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If you’re a tax professional, business owner, or in a human resources department, the FTC and IRS can help you help clients, employees, or other people who discover they’re victims of tax-related identity theft. website on a laptop, tablet, and smartphone.


Tax-related identity theft happens when someone uses your stolen Social Security number (SSN) to file a tax return and claim your refund. You might find out about it when you try to e-file — only to find that someone else already has submitted a return — or when the IRS sends you a letter saying it has identified a suspicious tax return that used your SSN. That’s when you’ll need to file an IRS Identity Theft Affidavit (IRS Form 14039), so that the IRS can begin resolving your case.


Until now, you had to complete an Affidavit from the IRS website, print it, then fax or mail it to the IRS. Now, the FTC and IRS have collaborated to let people report tax-related identity theft to the IRS online, using the FTC’s website. It’s the only place you can submit your IRS Form 14039 electronically.


What are the benefits? will:


  • Walk you through the process of completing the Form 14039
  • Transfer your Form 14039 to the IRS securely
  • Guide you through placing fraud alerts on your credit files, checking your credit reports, and taking other steps to stop the tax identity theft from harming your accounts, and
  • Help you resolve any other problems the tax identity theft may have caused.


Here’s how it works: will first ask you questions to collect the information the IRS needs, then use your information to populate the Form 14039 and let you review it. Once you’re satisfied, you can submit the Form 14039 to the IRS through and download a copy for yourself. About 30 days later, the IRS will send you a letter confirming it received the information.


Remember, though — filing the Affidavit doesn’t eliminate the need to pay your taxes. If you couldn’t e-file your tax return, you’ll still need to mail it to the IRS and pay any taxes you owe.


We hope you can share this information with any victims of tax-related identity theft you encounter and remind them to visit to report the problem and get fast and effective recovery help.

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The purpose of this blog and its comments section is to inform readers about Federal Trade Commission activity, and share information to help them avoid, report, and recover from fraud, scams, and bad business practices. Your thoughts, ideas, and concerns are welcome, and we encourage comments. But keep in mind, this is a moderated blog. We review all comments before they are posted, and we won’t post comments that don’t comply with our commenting policy. We expect commenters to treat each other and the blog writers with respect.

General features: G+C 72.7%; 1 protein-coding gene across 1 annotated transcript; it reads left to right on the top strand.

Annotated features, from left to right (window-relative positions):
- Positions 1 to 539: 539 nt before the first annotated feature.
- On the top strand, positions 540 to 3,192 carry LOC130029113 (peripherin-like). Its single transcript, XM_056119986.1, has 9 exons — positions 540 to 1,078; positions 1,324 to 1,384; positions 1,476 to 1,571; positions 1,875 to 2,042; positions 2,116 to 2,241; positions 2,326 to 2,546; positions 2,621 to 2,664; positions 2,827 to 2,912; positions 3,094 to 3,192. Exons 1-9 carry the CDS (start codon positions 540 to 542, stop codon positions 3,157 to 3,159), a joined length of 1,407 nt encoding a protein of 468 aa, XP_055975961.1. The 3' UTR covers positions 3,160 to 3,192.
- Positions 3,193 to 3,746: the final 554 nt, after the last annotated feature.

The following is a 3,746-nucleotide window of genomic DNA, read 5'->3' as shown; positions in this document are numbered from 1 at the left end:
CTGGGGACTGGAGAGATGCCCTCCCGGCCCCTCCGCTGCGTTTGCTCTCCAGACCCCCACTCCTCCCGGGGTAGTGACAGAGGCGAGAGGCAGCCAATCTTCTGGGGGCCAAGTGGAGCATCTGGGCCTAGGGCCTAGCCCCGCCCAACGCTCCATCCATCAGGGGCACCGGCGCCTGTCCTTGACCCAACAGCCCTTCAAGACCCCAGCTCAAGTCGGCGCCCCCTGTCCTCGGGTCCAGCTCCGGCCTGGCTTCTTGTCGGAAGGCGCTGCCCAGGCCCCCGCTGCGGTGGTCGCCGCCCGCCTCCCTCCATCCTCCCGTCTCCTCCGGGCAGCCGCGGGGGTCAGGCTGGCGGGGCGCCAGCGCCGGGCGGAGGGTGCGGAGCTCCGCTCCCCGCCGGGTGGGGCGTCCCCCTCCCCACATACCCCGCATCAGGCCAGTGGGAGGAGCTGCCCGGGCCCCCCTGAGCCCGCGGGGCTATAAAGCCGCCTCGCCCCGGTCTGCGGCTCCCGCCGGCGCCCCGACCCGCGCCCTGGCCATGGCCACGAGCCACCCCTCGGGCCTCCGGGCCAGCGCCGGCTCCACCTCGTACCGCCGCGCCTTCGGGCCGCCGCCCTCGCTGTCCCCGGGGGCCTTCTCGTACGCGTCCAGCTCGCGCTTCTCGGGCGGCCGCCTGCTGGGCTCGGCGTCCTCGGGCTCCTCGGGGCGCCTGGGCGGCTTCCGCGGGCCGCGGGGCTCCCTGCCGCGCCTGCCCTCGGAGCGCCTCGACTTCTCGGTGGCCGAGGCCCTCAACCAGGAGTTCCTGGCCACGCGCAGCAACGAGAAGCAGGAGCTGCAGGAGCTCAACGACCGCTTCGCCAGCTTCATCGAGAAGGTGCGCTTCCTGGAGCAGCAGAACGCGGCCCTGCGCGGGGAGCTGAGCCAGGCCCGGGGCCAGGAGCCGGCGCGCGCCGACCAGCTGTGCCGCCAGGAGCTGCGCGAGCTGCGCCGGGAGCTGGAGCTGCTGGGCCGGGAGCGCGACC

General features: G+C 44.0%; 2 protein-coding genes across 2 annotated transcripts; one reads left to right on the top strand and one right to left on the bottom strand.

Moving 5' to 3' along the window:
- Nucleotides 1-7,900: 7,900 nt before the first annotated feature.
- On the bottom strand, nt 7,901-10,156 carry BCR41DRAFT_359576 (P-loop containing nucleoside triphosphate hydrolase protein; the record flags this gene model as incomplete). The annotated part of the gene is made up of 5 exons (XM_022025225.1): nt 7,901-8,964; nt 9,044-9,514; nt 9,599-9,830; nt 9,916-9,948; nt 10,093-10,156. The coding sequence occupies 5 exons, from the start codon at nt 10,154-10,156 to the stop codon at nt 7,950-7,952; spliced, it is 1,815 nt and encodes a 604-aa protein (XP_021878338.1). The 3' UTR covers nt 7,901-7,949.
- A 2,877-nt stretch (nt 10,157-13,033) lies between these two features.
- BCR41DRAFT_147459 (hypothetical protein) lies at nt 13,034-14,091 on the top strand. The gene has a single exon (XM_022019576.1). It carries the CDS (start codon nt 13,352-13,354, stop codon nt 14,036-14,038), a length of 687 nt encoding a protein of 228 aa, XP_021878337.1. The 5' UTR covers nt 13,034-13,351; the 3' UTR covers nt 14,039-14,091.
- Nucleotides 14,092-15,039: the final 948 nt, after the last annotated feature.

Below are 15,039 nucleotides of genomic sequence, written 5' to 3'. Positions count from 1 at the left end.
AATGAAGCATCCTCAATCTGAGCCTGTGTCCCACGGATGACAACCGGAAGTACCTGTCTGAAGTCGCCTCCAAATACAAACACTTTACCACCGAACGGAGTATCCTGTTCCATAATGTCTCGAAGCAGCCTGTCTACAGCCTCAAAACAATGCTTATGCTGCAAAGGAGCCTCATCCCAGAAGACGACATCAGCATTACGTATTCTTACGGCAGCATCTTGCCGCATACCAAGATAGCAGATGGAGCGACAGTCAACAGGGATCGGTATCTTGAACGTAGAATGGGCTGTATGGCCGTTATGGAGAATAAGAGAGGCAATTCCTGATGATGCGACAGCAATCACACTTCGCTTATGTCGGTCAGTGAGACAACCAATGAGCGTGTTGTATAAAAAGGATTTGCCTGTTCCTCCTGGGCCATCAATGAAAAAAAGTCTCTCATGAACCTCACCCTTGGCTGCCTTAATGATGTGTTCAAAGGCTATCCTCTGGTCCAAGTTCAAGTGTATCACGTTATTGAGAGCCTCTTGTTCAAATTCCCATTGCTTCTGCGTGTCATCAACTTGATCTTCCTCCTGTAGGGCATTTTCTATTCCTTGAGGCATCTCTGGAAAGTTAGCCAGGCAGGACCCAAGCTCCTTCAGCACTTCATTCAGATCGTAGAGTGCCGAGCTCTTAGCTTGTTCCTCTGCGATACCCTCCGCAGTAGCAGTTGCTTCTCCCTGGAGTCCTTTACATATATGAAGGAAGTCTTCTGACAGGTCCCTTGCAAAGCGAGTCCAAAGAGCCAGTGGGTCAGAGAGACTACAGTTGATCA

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We don't edit comments to remove objectionable content, so please ensure that your comment contains none of the above. The comments posted on this blog become part of the public domain. To protect your privacy and the privacy of other people, please do not include personal information. Opinions in comments that appear in this blog belong to the individuals who expressed them. They do not belong to or represent views of the Federal Trade Commission.

Craig Poshva
April 03, 2018
Where can i report tax fraud?
June 22, 2018

In reply to by Craig Poshva

If you have been a victim of tax identity theft (or any form of identity theft), file a report and get a personalized step-by-step recovery plan at

Rosemarie Domingo
April 05, 2018
I am a victim of identity theft, and I am also being sabotage online someone had accessed my accounts online and uses my personal information and business to impersonate me. I am reporting that someone pretends to be my developer and created an admin. account. please look into this. thank you.
Kristen Cole
April 12, 2018
I mailed in a tax ID theft affidavit months ago and have heard nothing back from the IRS whatsoever, apparently I should have been contacted in 30days, this is a constant for me regarding contact response of ID theft reporting. What do I do
February 29, 2020
How can I see who filed my name on taxes in 2018 and I didnt even file. Now I have been working since March 2019 I did file this year but the last time I filed was in 2009 or 2010. Someone is filing false taxing by filing me and i want to know how i can find out.
FTC Staff
March 30, 2020

In reply to by Guest

If someone is using your name to file taxes, that is identity theft. You can report tax identity theft to the FTC and the IRS and get help. Go to Click on the button that says "Get Started" and report that someone filed a federal tax return using your information.

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